After nearly two years of painstaking restoration, Dane Gladden's 23-Window Bus is now set
Easily the most utilitarian of the original VW models, the Type II, or "Bus" as most of us know it, enjoys a niche all its own in the world of automotive enthusiasm. While the Beetle's universal appeal lies simultaneously in both its role as a historical icon and a shoestring-budget hot rod, the Bus exudes an aura of appeal that even its most enthusiastic supporters can't exactly put a finger on. They like them because, well...because they're Buses, and there really hasn't been any other vehicle quite like them in the annals of automotive history. One such enthusiast is Valencia, California, resident Dane Gladden, owner of this fine 1958 23 Window.
Gladden is not new to the VW scene. In 1998 Dane found himself wanting a VW Bus in the worst sort of way. "I've just always liked the overall look of a Bus," Gladden said. "There's not a lot of them out there, so when you see one out on the road you really take notice."
To relieve the fever, he purchased a 1967 Sea Blue and White 21-Window which he sent directly to Lenny Copp of West Coast Classic Restoration in Fullerton, Calif., for a full, detailed cleanup. While the end product was as good as they come, for some reason this Bus didn't do it totally for Gladden and a short time later he asked Lenny to sell it for him.
Our story now jumps ahead to 2001. Amid the chaos that followed the tragic events of September 11, Gladden saw the stock market tanking badly with no hopeful end in sight, so he sold off a good portion of his more volatile portfolio holdings and invested the hard cash in precious metals--that is, the kind of precious metals cast and pressed on the assembly lines in Wolfsburg. Collaborating with WCCR's Copp, Gladden laid plans to purchase three more vintage Type II hulks for pan-up restoration. According to Copp, Gladden gave him cash up front with a simple request: find, buy and restore three more vintage Type II vehicles. The Bus pictured here, a 1958 23-Window, is the first of those projects to come to fruition. The other two, currently works in progress, are a 1960 23-Window, which will be the next to be completed, and a 1960 Double Cab.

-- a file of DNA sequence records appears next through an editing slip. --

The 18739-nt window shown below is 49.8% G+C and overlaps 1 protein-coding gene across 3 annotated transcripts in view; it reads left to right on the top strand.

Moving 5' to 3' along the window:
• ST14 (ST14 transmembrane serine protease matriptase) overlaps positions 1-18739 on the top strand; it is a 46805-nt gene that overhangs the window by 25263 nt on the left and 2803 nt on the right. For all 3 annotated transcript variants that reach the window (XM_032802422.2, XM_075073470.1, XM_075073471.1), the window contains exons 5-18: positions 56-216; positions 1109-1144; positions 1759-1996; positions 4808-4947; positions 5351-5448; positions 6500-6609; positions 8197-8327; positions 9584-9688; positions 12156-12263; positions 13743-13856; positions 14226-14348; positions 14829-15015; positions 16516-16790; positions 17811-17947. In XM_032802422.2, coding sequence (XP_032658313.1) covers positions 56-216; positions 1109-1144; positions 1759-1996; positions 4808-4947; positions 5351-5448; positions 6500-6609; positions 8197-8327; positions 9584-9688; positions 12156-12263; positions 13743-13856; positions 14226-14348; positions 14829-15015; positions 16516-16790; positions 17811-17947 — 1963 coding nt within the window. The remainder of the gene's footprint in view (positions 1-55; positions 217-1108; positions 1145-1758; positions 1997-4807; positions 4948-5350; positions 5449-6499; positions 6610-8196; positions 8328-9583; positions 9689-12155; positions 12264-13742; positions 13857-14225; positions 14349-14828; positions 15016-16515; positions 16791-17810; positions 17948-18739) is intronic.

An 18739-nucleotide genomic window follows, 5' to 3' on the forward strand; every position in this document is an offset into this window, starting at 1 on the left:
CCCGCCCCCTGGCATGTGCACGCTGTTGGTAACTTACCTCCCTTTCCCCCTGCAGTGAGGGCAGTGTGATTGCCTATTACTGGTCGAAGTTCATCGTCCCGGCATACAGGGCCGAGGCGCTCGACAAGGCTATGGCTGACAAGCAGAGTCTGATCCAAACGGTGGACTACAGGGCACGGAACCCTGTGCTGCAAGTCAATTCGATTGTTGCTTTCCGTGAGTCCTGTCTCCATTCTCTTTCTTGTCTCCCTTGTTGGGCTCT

A confirmed vintage enthusiast, Dane naturally wanted this Bus to be as close to it's factory fresh state as WCCR could make it. "I told Lenny to make it as original as possible," he said. "I even had him keep the original 36-hp engine." Since WCCR is a one-stop restoration shop, Copp and his crew got busy on all aspects. Rafael Gutierrez, WCCR's top guy, spent days stripping the Bus to its components and prepared the sheetmetal for a trip to the body shop. Probably no other vehicle in history is more labor intensive when it comes to getting the panels straight, but WCCR's body-buffing brothers Shorty and Hugo got busy on the body and paint. Glazurit Line 22 paint was employed to give the Bus its beautiful two-tone finish, L-53 Sealing Wax Red and L-73 Chestnut Brown.
When the paintwork was finished the Bus went to WCCR's upholstery shop. Upholstery artisan Alex Hernandez began with a genuine German wool headliner. If you look closely, you can see the seams on the liner below the side windows; not many people know that this is the way the original headliner was made, but it goes to show the level of detail that went into this Bus. Hernandez also replicated the original interior upholstery to return the seats, carpeting and interior panels as close to their original state as humanly possible. The seats and panels were skinned in light brown and beige vinyl, while the carpet in the rear is actual German Square Weave like the factory used--nothing else will do. New moldings were used on all the panels, and to finish it all off the upholsterer covered the sunroof with new brown German canvas.
At the time of this writing the restoration is less than a month complete. Gladden's newest 23-Window wonder made its public debut at WCCR's own open house February 7, and then reappeared a week later at Charlie Hamill's OCTO meet.
Gladden would like to thank Nate Muholland and the crew at West Coast Classic Restoration for helping his dream come true. This one he says is a definite keeper, and he's currently scrambling to make room in his garage so he can store it properly. The next two projects will be built as drivers, with select highway friendly technical improvements like more displacement updated swing axle trannies. He won't have to wait very long; Copp tells us the next one will be going into the paint shop very soon. We'd say it's a fair assessment to label Dane Gladden as one of the luckiest guys we know. Most would be happy with just one of these 23 Windows--nevermind two 23s and a Double Cab. We can't wait to see what comes out of the other two.
The biggest challenge for anyone restoring a Type 2 is making sure the sides are straight.
WCCR really is a one-stop shop for the vintage resto enthusiast. Upholstery artisan Alex H
It doesn't boast a lot of power, because the original 36-horse motor was cleaned up and re